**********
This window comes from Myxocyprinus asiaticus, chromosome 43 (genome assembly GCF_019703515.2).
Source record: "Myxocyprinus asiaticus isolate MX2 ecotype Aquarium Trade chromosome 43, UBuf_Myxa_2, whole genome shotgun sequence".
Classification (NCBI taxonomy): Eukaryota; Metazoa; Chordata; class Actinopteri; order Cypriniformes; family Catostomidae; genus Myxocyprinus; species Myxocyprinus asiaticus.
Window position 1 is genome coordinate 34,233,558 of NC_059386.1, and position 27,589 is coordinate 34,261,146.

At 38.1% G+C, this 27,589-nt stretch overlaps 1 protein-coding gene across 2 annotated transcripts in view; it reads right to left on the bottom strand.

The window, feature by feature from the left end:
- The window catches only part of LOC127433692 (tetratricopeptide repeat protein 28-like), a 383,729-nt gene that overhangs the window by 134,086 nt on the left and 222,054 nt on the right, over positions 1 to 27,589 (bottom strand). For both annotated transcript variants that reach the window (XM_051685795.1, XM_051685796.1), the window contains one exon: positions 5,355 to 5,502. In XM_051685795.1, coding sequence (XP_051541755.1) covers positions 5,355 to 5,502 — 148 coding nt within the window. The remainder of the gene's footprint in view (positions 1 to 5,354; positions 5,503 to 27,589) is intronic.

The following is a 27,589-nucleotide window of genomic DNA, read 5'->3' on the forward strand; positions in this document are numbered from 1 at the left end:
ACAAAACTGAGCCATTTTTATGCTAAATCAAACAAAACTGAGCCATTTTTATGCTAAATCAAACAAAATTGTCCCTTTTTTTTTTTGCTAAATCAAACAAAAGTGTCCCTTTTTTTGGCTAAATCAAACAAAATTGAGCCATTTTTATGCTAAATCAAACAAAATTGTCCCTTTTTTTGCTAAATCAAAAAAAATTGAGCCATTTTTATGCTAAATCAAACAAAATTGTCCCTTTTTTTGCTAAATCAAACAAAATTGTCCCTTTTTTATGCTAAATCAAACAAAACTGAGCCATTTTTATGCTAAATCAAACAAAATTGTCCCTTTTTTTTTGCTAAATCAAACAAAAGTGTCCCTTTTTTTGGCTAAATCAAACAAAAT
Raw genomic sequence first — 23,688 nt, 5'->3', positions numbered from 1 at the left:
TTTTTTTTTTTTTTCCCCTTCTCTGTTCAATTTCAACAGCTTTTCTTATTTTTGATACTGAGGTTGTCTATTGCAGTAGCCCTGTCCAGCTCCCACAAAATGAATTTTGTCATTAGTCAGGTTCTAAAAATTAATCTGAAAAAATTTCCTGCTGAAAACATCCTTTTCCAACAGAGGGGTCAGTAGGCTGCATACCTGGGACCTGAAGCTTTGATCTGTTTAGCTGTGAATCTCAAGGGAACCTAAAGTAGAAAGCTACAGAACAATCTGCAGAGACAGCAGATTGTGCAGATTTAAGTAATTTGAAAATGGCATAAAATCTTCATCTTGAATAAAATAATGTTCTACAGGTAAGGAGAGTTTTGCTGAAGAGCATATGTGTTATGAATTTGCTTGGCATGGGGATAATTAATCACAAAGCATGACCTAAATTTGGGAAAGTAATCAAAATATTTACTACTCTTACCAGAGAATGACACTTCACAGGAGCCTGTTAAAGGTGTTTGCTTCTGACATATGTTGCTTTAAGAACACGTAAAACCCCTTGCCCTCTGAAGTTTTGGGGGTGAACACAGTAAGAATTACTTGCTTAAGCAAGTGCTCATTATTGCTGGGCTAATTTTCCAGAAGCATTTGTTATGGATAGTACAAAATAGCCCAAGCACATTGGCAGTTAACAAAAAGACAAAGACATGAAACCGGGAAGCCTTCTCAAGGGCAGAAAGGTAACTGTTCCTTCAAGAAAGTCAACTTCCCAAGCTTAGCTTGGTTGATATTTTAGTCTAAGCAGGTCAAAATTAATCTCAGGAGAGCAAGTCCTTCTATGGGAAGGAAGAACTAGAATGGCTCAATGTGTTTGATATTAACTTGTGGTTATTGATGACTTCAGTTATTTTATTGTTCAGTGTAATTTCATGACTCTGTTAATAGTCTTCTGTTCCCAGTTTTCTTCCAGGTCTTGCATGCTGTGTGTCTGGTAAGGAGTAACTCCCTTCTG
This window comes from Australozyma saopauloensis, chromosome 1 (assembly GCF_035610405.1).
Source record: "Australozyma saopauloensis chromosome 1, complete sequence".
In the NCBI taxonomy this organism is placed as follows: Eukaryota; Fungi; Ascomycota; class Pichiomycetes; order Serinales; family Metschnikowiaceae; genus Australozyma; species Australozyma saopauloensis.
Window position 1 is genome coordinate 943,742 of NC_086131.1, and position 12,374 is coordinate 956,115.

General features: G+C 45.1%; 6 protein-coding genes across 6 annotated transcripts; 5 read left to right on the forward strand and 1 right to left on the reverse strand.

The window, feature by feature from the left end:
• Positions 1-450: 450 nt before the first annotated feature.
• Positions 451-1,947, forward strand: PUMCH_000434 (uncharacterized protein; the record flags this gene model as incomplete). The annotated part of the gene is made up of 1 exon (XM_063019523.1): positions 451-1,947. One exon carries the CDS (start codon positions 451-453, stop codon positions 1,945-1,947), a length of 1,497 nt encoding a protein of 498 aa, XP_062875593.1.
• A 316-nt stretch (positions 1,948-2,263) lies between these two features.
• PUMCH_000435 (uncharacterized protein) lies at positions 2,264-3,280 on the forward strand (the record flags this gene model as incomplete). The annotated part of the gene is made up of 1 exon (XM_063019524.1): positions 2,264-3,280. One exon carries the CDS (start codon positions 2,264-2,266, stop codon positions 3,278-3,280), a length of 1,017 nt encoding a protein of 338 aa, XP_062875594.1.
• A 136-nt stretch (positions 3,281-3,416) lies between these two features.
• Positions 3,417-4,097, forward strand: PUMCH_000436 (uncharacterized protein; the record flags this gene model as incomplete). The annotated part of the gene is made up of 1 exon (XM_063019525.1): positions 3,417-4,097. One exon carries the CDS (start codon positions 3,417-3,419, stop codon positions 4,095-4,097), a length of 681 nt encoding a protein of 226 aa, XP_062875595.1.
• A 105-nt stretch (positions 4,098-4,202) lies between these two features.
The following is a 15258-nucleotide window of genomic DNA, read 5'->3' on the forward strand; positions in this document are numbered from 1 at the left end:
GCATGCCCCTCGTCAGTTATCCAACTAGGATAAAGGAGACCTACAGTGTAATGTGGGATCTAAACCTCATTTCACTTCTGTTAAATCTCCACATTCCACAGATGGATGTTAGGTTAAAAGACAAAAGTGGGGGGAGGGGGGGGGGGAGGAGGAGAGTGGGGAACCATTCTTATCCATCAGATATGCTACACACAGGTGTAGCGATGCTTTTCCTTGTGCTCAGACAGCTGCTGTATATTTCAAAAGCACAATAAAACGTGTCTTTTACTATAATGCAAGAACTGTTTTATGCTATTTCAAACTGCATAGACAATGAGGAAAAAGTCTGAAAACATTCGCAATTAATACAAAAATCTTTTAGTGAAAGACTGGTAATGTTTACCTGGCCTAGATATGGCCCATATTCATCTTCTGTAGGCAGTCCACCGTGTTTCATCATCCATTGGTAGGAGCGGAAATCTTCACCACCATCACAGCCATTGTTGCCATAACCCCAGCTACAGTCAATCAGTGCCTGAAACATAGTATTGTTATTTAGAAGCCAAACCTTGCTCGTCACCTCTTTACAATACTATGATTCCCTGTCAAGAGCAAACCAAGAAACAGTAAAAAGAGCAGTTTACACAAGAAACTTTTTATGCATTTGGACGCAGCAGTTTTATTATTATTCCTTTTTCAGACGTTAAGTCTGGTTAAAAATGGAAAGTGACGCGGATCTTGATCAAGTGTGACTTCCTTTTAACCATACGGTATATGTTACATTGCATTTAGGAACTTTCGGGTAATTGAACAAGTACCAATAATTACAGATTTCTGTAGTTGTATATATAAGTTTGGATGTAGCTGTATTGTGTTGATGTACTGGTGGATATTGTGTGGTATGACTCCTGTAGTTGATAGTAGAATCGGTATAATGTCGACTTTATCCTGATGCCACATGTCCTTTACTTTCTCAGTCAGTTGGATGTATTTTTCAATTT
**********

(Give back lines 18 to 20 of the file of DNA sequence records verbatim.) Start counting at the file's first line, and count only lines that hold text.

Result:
• Positions 1-450: 450 nt before the first annotated feature.
• Positions 451-1,947, forward strand: PUMCH_000434 (uncharacterized protein; the record flags this gene model as incomplete). The annotated part of the gene is made up of 1 exon (XM_063019523.1): positions 451-1,947. One exon carries the CDS (start codon positions 451-453, stop codon positions 1,945-1,947), a length of 1,497 nt encoding a protein of 498 aa, XP_062875593.1.
• A 316-nt stretch (positions 1,948-2,263) lies between these two features.